Musing, thoughts and opinions on Haiti

 A fancy university but no pot to pee in—literally

Posted on January 14, 2012 by

January 12, the second anniversary of the Haitian earthquake, an inauguration ceremony was held for a new $30 million university set in northern Haiti in a small town called Limonade.  The Dominican Republic gave this money and has been overseeing the constructions for about 18 months.  The university-said to be able to accommodate 10,000 students a day, will specialize in teaching science and technology IT curriculum.  http://www.defend.ht/news/articles/education/2446-inauguration-of-henry-christophe-university-in-northern-haiti

So what seems wrong with this picture?  On the surface and through first world eyes, nothing.  A university to teach science and technology–how could one go wrong?

Here you have a good example of the basic problem with utilization of resources and defining priorities in development work, especially in Haiti.  In a country where there is no public sanitation system, no access to clean water for the populous in the capital city of 4,000,000, a cholera epidemic as a result of the former two items and children dying at an alarming rate-30% before their 5th birthday due to preventable causes–well it just seems to me that 30 million dollars could have been used in a different way.  But, hey, that is just my opinion.

The problem is pride.  People want buildings with their names on them.  They want things that will bring them attention instead of really looking at the needs of the poor.  Toilets aren’t sexy.  Believe it or not, in our first latrine project we had in the small village of Belbede, the community leaders actually made a small flat piece of concrete on the side of the latrines to put our names on them because they thought that would be what we wanted. Lest you think that I wouldn’t want my name on the side of a latrine. you would be wrong.   I would really be proud to have my name on the latrine.  But this wasn’t about me.  It was about providing safe disposal of human waste and improving the overall health of the community as a result of that and empowering the people to meet their own needs.  It wasn’t about promoting me or our organization.  It was about the Haitians.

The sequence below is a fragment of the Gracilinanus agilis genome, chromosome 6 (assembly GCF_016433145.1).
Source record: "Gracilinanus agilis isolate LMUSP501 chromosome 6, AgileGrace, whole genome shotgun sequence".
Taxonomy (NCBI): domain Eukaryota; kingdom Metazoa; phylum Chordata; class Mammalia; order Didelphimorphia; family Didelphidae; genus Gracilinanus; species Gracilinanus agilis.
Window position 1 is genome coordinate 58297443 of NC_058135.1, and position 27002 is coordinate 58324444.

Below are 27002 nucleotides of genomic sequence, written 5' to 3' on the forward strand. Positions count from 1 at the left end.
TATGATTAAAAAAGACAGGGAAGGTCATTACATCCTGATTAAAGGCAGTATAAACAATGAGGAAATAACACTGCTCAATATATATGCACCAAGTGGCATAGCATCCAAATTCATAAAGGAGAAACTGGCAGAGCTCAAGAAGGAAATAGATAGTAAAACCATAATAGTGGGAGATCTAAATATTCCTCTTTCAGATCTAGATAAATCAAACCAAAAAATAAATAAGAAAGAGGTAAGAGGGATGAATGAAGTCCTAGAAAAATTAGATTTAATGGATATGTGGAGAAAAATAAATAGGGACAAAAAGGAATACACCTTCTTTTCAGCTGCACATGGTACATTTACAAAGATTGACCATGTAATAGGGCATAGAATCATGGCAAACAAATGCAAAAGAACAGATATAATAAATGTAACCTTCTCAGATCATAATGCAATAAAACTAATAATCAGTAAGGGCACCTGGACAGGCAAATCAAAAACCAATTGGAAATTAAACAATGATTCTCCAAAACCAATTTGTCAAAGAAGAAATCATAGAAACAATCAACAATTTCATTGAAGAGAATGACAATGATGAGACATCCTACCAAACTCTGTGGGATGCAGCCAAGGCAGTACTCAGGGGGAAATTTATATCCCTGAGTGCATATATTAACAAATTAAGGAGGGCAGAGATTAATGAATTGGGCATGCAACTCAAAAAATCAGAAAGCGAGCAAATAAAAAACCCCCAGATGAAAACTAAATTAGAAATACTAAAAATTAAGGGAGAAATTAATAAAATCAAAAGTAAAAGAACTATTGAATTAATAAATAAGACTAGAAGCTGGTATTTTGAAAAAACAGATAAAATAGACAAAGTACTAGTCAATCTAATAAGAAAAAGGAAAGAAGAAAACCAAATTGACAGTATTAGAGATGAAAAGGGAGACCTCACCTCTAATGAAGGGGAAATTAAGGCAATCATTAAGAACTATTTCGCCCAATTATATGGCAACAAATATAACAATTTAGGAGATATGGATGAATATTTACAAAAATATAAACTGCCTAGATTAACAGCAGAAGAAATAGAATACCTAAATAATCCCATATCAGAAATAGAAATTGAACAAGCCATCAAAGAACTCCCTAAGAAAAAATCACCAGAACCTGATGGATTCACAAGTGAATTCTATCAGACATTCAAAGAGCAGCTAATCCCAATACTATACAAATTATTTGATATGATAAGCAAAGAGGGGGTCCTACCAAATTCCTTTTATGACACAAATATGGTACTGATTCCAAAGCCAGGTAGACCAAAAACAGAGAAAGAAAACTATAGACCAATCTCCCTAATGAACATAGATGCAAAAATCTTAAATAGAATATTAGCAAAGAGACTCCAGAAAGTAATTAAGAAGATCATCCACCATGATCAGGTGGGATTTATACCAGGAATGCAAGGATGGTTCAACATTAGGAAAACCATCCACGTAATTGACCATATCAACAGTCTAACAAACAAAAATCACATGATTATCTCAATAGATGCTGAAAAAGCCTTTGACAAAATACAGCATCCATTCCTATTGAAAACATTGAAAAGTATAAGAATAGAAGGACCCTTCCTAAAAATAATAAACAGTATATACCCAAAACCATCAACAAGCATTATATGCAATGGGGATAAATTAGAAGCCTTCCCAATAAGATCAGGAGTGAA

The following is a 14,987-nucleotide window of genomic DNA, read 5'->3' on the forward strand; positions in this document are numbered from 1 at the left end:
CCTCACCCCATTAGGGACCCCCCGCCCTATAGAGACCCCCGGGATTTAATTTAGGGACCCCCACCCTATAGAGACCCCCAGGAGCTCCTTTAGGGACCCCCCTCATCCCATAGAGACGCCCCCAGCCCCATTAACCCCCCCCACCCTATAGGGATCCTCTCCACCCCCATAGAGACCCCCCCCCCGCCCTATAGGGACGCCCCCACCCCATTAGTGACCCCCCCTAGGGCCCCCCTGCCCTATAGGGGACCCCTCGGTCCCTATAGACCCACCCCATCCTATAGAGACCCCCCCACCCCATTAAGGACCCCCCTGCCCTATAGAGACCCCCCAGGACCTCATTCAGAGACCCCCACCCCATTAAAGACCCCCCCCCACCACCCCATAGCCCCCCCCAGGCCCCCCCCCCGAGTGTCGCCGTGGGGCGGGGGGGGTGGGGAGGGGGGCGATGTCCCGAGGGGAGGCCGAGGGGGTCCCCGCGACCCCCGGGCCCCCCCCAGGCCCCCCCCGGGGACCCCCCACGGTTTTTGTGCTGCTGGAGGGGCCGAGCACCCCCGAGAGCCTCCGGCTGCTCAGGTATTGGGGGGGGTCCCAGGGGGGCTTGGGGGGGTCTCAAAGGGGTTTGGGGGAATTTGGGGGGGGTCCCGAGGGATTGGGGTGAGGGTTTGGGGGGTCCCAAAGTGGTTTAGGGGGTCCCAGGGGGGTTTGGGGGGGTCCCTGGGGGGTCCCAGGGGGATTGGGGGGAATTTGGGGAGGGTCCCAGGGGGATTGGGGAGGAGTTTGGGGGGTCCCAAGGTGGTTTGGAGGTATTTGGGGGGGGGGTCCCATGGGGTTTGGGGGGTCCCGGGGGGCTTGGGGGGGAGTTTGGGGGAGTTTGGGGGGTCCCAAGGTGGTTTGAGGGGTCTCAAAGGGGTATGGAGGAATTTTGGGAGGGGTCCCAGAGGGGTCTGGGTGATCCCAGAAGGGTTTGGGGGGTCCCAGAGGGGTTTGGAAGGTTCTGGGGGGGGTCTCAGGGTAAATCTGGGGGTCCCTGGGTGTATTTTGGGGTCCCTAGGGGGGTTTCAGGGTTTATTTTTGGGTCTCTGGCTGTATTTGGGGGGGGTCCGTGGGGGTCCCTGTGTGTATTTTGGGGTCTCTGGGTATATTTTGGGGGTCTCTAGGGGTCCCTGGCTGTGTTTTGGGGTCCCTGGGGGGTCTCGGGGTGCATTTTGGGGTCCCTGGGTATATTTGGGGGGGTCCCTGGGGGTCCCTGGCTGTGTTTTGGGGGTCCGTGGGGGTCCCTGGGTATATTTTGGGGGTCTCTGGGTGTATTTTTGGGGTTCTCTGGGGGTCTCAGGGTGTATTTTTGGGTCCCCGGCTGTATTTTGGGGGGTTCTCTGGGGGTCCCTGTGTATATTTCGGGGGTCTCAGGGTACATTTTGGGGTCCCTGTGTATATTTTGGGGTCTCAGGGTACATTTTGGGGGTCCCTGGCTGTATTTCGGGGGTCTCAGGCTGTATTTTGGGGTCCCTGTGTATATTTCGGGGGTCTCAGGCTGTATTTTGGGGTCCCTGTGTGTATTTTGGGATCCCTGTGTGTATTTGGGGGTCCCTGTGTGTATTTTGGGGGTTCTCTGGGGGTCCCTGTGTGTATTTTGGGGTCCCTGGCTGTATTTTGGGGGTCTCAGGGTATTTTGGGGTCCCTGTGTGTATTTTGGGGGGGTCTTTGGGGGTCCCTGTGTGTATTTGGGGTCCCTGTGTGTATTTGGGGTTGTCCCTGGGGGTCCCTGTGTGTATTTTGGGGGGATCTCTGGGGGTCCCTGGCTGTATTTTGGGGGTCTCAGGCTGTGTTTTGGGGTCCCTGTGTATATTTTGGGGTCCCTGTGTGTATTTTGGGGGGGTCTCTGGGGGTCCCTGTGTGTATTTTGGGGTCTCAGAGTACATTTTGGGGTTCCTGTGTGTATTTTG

This project isn’t about the Haitians.  It is about the Dominican politicians and the Haitian elite.  The money used for the parking lot which will hold hundreds of cars, that money alone could provide vaccinations for children in the country for years to come, when none are available to the vast majority of children in Haiti now.

30 million dollars–my God– that could transform the public health of much of the population of the entire country.

But instead there is a 30 million dollar status symbol in a small community hours away from the majority of the population.